Thursday, November 12, 2015

Ten I See

Over at Unc's place, there's an amusing little poster whose aim is to further the caliber wars. Just to catch anyone up who wasn't munching on popcorn whilst perusing gun nut forums for the last decade-ish, there's a disagreement as to whether it's best to have a lot of rounds of a smallish caliber, or a few rounds of a biggish caliber, usually simplified as 9mm vs .45 acp (or .40 S&W). PapaDeltaBravo has a pic to illustrate the smaller caliber advocates position.

A 9mm loaded with modern JHP's of a sufficient velocity (which you'll find in most "defense" loading of said cartridge) is probably fine for most situation where someone would have occasion to fling rocks at someone. Most people will be well served by that cartridge.

I don't carry a 9mm. I carry a 10mm. (cause it's 1mm better!)

Looking at the pic PDB has up, you'll see that penetration of several different projectiles is virtually the same, thus leading one to conclude that since each projectile is practically the same as another, then using a projectile in a cartridge with increased magazine capacity and reduced recoil would be a wise decision.

That pic however is not all inclusive. I note that the .40 S&W rounds weren't loaded to their full potential for example. And it was not all inclusive, as the 10mm among others wasn't shown. Also, I presume it was bare gelatin.

In WW2 (and The Korean War) the most prevalent round on the battlefield was not M2 ball. It was M2 AP. That's because there was a helluva lot of metal all over the place, and having a projectile that could reach the other side of some of that metal was desirable. M2 ball would have worked just fine on the itinerant fascist, imperialist or (later on) communist soldier who hadn't seen the wisdom in surrendering, but it had to reach said enemy combatant before it could do its job, and with the metal prevalence it was best to just go ahead and use AP ammo.

That's what I think a lot of folks neglect when proclaiming their choice in cartridge, especially when accompanied by "stopping power is a myth" or other such rallying cries. I'm sure 9mm will do fine if its trying to reach vitals covered only by denim and skin, but what if there's a more substantial barrier?

Bears live out here. There's been occasion when they've wandered into my neighborhood, and I'm only 15 minutes from downtown Denver. A 9mm won't reach anything terribly important in a bruin. It's arguable that a hot loaded FMJ in .40 S&W wouldn't do enough to put a bear down. A 10mm loaded relatively hot will.

I know my luck well enough to speculate that if I am attacked in such a manner that I think making real loud noises whilst throwing rocks is warranted, that the assailant(s) will likely have more than just a winter coat on. Depending on how thick any body armor is, a 10mm may not penetrate though it'd be more likely to than a 9mm (though less likely than a hot .454 Casull). But the loads I carry have more muzzle energy than a 9mm, thus a better chance of distracting an attacker even if the hit doesn't go through body armor. I may even be fortunate enough to crack a rib, which will make that assailant less effective in attacking me.

For any number crunchers out there, I found this test of several different types of 10mm ammo. I'll note that all but two type of 10mm achieved at least 12 inches of penetration (the two that didn't had more than 100% expansion). Here's a ballistic chart showing velocity and energy of various 10mm loads. (And for what it's worth here's a forum thread discussing 10mm ballistic gelatin tests).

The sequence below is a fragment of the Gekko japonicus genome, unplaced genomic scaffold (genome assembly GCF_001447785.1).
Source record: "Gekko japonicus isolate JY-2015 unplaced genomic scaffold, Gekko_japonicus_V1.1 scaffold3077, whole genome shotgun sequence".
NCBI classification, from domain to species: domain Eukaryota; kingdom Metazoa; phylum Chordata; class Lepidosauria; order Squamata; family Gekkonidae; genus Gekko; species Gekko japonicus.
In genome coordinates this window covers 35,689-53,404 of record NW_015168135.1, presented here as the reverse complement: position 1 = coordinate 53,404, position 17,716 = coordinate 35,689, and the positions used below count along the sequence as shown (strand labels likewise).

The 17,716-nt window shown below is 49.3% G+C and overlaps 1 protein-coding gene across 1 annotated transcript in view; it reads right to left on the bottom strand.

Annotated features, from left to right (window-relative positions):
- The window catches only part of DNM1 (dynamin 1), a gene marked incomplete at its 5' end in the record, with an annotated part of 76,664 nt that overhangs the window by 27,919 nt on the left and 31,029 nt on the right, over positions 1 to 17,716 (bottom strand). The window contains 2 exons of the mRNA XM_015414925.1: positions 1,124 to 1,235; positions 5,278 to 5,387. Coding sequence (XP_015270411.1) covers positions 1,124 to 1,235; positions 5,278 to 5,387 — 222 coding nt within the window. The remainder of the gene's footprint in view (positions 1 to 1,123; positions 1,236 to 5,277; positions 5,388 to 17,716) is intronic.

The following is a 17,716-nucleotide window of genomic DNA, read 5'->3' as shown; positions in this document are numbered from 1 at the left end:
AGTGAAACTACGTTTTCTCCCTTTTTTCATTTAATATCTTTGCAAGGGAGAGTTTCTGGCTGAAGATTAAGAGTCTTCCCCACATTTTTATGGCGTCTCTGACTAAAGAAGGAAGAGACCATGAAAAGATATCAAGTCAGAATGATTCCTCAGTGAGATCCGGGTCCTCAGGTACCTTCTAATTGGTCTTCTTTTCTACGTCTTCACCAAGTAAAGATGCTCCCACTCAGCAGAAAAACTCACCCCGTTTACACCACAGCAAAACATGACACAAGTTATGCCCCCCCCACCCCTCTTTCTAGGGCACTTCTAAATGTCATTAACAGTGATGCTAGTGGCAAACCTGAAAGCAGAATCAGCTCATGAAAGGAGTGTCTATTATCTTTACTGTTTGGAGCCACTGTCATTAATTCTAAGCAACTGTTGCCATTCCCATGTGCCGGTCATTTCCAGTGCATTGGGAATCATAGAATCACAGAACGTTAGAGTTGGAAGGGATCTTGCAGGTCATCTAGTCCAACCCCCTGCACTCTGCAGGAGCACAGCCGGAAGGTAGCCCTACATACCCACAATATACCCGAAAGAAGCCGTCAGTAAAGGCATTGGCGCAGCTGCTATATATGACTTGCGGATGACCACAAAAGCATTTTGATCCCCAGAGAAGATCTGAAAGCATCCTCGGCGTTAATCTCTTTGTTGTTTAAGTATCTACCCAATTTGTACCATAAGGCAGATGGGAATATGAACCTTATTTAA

You can find 10mm pistols with capacities varying from 2 to 20 rounds, with concealability decreasing proportional to the yield of the cartridge box. In general it's usually about the same number of cartridges in an otherwise identical pistol chambered for .40 S&W, and two or three less rounds than you'd find in a comparable 9mm. My 10mm's have noticeably more recoil than a comparable 9mm, and thus follow up shots are a tad slower. Accuracy is equivalent for all practical purposes.

Where the 10mm shines is that it can go places the 9mm or arguably even the .40 S&W and .45 acp just can't go, namely to the vital zone of something with a moderate to heavy barrier twixt you and it. (A .44 Magnum would accomplish that even better, but at the cost of increased firearm weight, increased recoil and much lower capacity.)

I mention all this to illustrate that when most folks start pointing to that PDB pic of gelatin tests or otherwise proclaim the 9mm equal or superior, they're neglecting the qualifiers, such as having the target being a human sans any sort of artificial barrier.

If you carry a 9mm and are happy with it then cool. I won't attempt to alter your selection. If you carry a .380 acp, a .22 magnum, a .357 Sig, a .455 Webley, a .32 H&R Magnum, or even a .22LR then as long as you're proficient with it and understand the cartridge's capabilities and limitations then that's groovy.

There is no one best cartridge, only cartridges better suited to particular tasks than others. a large part of what determines that suitability is little more than personal preference. If you lack bruins and discount the small but not improbable likelihood of being attacked by armor wearing thugs (here's where I'll remind y'all of the Tyler Texas courthouse shootings, and Mr. Wilson), then the 10mm may not be the best choice for you.

For me and the way I think, the 10mm makes the most sense in a carry gun. However it's still a compromise and if a bruin or armored miscreant was something I knew I was gonna face, I'd grab a Garand loaded with AP. (that's if I couldn't get my hands on a Bofors of course).

1 comment:

Tam said...

I used to believe in 10mm magic.

I'm carrying a 9mm.